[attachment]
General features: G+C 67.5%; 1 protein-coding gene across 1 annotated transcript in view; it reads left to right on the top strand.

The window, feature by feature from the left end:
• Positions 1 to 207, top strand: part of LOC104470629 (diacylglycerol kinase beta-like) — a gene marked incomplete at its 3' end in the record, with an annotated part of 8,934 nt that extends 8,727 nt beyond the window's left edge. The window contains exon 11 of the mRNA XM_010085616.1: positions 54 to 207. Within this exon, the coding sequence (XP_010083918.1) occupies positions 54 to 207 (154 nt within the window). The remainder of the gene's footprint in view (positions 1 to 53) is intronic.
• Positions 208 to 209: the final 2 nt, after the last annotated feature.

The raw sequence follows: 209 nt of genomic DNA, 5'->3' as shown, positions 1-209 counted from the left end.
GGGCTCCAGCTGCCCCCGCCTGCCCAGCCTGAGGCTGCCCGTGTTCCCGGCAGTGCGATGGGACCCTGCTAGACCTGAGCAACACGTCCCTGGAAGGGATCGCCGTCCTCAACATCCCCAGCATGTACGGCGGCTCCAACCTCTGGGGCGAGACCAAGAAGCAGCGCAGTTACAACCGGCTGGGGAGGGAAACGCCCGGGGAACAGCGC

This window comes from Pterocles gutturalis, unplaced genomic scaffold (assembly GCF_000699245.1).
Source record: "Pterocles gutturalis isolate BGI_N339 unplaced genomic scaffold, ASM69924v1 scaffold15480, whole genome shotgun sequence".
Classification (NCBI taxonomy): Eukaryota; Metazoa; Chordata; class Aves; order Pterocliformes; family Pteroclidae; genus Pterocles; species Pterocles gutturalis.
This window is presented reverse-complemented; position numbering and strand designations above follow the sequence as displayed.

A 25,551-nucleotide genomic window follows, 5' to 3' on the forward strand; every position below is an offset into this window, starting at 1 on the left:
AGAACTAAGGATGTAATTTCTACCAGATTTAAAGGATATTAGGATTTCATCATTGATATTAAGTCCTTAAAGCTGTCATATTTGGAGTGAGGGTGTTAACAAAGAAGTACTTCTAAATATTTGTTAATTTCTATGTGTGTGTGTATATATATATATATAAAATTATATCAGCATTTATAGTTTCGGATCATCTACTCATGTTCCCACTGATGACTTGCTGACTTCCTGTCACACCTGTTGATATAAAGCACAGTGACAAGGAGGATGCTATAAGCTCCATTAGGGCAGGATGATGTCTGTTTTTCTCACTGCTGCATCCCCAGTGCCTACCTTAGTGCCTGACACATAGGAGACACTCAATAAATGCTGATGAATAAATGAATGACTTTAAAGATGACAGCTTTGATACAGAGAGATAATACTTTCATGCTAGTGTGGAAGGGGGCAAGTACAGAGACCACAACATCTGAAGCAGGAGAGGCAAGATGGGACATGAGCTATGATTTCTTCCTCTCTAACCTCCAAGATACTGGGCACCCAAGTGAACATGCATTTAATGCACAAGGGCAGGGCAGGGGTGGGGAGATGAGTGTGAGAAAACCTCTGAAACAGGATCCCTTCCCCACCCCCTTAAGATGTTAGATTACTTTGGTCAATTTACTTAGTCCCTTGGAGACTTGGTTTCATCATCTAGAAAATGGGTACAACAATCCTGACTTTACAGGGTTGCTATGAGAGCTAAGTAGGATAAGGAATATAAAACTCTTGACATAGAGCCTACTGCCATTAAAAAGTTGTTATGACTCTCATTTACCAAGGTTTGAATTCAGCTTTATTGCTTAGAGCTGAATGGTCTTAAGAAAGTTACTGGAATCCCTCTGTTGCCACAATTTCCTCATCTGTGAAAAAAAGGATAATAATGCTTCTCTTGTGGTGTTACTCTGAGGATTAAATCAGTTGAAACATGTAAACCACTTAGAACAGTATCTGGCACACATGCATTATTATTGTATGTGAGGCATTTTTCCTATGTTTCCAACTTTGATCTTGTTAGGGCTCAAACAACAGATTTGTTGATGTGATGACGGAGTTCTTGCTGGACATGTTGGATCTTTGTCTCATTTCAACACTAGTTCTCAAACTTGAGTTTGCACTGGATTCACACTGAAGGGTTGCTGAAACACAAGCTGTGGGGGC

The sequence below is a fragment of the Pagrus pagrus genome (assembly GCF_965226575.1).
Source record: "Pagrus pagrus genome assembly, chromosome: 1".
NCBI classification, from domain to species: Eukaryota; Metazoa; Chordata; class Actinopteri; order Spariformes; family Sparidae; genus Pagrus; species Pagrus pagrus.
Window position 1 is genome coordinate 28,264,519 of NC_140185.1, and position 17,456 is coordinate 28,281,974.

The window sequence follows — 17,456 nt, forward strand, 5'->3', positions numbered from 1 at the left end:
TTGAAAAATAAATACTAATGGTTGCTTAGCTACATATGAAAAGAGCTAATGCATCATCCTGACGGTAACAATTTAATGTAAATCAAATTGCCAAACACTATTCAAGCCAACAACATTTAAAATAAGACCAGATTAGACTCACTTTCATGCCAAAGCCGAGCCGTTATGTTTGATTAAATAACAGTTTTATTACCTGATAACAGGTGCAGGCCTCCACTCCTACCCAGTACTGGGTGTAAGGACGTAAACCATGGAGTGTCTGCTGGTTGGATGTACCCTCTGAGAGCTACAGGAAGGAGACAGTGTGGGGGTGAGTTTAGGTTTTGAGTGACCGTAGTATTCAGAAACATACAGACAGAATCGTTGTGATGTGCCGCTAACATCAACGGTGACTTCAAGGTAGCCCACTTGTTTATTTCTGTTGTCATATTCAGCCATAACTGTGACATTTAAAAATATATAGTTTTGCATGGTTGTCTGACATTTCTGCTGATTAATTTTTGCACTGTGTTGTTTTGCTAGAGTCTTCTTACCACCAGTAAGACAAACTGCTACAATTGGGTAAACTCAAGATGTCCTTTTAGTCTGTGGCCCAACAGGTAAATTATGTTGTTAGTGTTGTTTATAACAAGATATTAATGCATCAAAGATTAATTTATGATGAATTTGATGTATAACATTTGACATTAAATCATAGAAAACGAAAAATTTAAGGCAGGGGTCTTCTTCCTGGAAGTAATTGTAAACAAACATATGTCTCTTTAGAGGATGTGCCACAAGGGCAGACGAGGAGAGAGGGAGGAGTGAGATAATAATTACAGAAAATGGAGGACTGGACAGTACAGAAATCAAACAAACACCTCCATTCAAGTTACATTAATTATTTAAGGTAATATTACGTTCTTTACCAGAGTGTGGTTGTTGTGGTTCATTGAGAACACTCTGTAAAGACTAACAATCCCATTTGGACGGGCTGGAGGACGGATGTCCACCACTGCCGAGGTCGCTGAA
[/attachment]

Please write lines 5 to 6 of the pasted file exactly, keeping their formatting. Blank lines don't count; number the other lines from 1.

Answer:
The raw sequence follows: 209 nt of genomic DNA, 5'->3' as shown, positions 1-209 counted from the left end.
GGGCTCCAGCTGCCCCCGCCTGCCCAGCCTGAGGCTGCCCGTGTTCCCGGCAGTGCGATGGGACCCTGCTAGACCTGAGCAACACGTCCCTGGAAGGGATCGCCGTCCTCAACATCCCCAGCATGTACGGCGGCTCCAACCTCTGGGGCGAGACCAAGAAGCAGCGCAGTTACAACCGGCTGGGGAGGGAAACGCCCGGGGAACAGCGC